With Manchester City winning too, we suddenly found ourselves in third place. There will be no dishonour if this fledgling Chelsea team, still learning about itself and its manager – and vice versa – finishes third this season.
Personally, I’ve got my beady eyes on the World Club Championships. If we win that, the Johnstone’s Paint Trophy really won’t matter at all.
There is no midweek flit to Russia for me, so next up it’s the old enemy on Saturday.
It had taken me two-and-a-half hours to drive up to Watford from Melksham. We were parked up at the northern end of Watford’s pedestrianised high street and were soon ordering drinks at the bar inside “The Horns” public house. It was around a quarter to five on another cold winter day. The match was due to kick-off at 7.30pm, the second of three games in the London area within seven days. I was driving to all of them; a total of 670 miles.
Just as I had arrived in Watford, a text from a long, lost mate.
Jesus from California was in town. Parky and I first met him at a game at Goodison Park in May 2011 – the Carlo Ancelotti sacking debacle – but he was a major fixture in that amazing 2011/2012 season when his university sent him on an internship to London for a few months. We met him a few times at Stamford Bridge, but also at Manchester City, Fulham, Arsenal and Napoli. He went to the Champions League games at Benfica and Barcelona too. But then he returned to Calexico and, despite me trying to get him to head back to Chelsea, his studies ended and his new business venture started, and getting away was proving difficult.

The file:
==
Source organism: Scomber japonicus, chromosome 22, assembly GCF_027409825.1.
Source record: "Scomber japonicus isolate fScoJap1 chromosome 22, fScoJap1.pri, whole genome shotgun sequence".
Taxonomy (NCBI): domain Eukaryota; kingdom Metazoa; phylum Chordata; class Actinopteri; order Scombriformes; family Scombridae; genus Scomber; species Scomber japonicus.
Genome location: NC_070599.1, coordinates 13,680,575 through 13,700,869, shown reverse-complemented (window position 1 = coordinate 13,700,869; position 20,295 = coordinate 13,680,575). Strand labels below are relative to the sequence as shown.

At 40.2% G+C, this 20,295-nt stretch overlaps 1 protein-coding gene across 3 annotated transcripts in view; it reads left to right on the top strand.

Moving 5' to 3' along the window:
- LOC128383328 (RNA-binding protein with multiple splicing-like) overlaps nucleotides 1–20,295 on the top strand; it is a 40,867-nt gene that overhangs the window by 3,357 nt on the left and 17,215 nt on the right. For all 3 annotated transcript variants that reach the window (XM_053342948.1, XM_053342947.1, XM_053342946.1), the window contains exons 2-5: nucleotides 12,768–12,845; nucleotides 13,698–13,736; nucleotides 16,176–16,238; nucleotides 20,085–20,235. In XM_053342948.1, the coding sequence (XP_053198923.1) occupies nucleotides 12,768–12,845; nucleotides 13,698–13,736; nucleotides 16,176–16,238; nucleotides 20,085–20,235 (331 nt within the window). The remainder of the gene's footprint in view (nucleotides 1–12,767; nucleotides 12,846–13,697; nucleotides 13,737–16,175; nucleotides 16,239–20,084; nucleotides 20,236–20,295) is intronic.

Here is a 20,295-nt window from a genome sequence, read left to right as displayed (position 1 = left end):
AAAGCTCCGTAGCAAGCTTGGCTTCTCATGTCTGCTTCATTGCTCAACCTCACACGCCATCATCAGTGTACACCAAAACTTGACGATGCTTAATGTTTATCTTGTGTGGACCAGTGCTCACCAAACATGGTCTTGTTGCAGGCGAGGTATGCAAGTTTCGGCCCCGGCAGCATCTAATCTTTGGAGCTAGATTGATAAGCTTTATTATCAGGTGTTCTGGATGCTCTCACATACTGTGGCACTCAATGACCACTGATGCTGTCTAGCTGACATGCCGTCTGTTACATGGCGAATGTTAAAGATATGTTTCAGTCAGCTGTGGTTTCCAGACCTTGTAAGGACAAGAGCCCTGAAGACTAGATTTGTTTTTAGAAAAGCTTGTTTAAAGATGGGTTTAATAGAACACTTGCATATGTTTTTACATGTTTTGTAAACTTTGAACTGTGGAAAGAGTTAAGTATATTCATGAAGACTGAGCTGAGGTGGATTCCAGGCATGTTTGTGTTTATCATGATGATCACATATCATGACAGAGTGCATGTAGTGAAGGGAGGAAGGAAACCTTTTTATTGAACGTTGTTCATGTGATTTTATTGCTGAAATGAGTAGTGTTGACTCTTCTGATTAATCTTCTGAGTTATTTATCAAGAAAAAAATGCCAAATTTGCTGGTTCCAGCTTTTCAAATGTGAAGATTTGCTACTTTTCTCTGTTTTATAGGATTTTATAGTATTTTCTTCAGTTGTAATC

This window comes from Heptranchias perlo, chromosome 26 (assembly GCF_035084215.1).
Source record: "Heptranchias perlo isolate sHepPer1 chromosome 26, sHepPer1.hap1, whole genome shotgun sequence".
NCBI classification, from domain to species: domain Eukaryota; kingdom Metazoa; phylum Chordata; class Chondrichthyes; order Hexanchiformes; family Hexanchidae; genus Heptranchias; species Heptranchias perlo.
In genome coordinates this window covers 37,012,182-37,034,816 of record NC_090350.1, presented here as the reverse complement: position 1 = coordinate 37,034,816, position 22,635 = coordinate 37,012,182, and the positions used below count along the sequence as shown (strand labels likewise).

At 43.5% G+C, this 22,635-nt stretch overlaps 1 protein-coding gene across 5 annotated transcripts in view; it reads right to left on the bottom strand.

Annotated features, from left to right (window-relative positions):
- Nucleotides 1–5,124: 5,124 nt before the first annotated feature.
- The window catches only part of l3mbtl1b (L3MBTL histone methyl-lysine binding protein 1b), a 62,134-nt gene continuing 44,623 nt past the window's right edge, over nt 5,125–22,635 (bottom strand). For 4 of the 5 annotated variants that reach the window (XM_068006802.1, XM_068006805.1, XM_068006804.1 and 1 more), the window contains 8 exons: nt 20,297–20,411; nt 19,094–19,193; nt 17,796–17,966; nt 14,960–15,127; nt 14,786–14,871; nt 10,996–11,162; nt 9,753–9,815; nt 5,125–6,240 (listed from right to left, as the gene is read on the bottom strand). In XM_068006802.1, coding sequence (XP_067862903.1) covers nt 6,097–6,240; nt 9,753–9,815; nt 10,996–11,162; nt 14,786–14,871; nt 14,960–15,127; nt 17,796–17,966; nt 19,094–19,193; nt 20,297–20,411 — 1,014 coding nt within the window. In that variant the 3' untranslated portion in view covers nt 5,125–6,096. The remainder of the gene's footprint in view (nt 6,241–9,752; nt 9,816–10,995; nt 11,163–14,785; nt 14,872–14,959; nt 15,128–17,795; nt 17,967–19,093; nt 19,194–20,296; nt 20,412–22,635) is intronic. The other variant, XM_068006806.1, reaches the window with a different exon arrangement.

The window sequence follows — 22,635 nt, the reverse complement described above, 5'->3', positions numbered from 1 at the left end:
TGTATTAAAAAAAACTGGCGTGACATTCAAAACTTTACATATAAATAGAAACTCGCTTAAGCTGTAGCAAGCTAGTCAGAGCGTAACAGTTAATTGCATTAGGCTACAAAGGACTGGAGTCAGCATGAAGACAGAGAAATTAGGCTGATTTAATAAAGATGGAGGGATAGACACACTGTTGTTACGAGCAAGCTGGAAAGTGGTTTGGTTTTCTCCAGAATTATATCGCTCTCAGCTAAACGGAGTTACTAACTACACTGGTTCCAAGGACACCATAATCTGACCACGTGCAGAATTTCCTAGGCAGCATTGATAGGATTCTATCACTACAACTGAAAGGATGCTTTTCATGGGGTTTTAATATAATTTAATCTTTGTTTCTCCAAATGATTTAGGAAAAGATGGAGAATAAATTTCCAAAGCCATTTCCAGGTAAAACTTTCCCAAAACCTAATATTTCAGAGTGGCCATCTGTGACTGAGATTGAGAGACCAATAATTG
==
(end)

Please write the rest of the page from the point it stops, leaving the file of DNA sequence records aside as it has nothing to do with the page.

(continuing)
The years passed.
A month or so ago, he told me he was heading over – without match tickets – for the games at Watford and West Ham.
PD and Parky sipped on Stellas while I sipped a Diet Coke. We eagerly awaited his arrival. It was all a bit ironic really, since I had two extra tickets in my wallet but which were already promised to another. We waited for Andy to arrive at “The Horns” too. Sadly, he was running late.
At around 5.30pm, Jesus and his mate Rafael arrived. What a joy to see him again. A hug and handshakes. They had been down near Vicarage Road in a pub called “The Red Lion”, trying to source a ticket or two. There was a rushed update on our lives – and football – but I explained that they really needed to head down to the main Chelsea pub, “The Moon Under Water”, and put the feelers out for spares. They set off at about 6pm.
Andy was caught in traffic so I arranged to see him outside the ground.
Suddenly, it was all about tickets.
There is absolutely no doubt that the football public are mad for football once again; for away games especially so. The buzz of away games far outweighs home matches. We all love them.
This was going to be a long day. I was up at 4.45am to enable me to get in to work to do a very early 6am to 2pm shift. We were glad we had set off at just after two o’clock. We had been caught in some heavy traffic as we wended our way around the notorious M25 and Andy was stuck in that same slug of traffic. Apart from the delay on the London orbital, it was a painless drive up to Hertfordshire; the highlight being the sight of two intense rainbows as we drove through rain clouds on the M3.
Ahead, dark grey brooding clouds. Behind, an intense yellow wash over the clouds in my rear view mirror. Above, multicolours.
We set off – coats buttoned, that winter chill was a frightener – at around 6.30pm. We arrived at Vicarage Road just before 7pm. I stayed outside and left PD and Parky to get inside. There was no news of tickets for Jesus, nor any news from Andy battling the M25.
I positioned myself right under the sign at “The Red Lion” and waited for news.
The match-goers rushed past, the short walk from the pubs of central Watford almost over. I love that little walk; it’s absolutely packed full of cafes, restaurants and take-aways of every variation and from every nation. There was a wide variety of spectators too. Young and boisterous youngsters. Middle-aged men with coat collars turned up with scarves tight against necks, the cold biting away. Couples. Little groups. Many solo figures. Folk walking with stares down at the pavement and road, watching out for any uneven bumps. Watford scarves, but hardly any Chelsea colours. A few familiar faces.
“Hello Mark, alright mate?”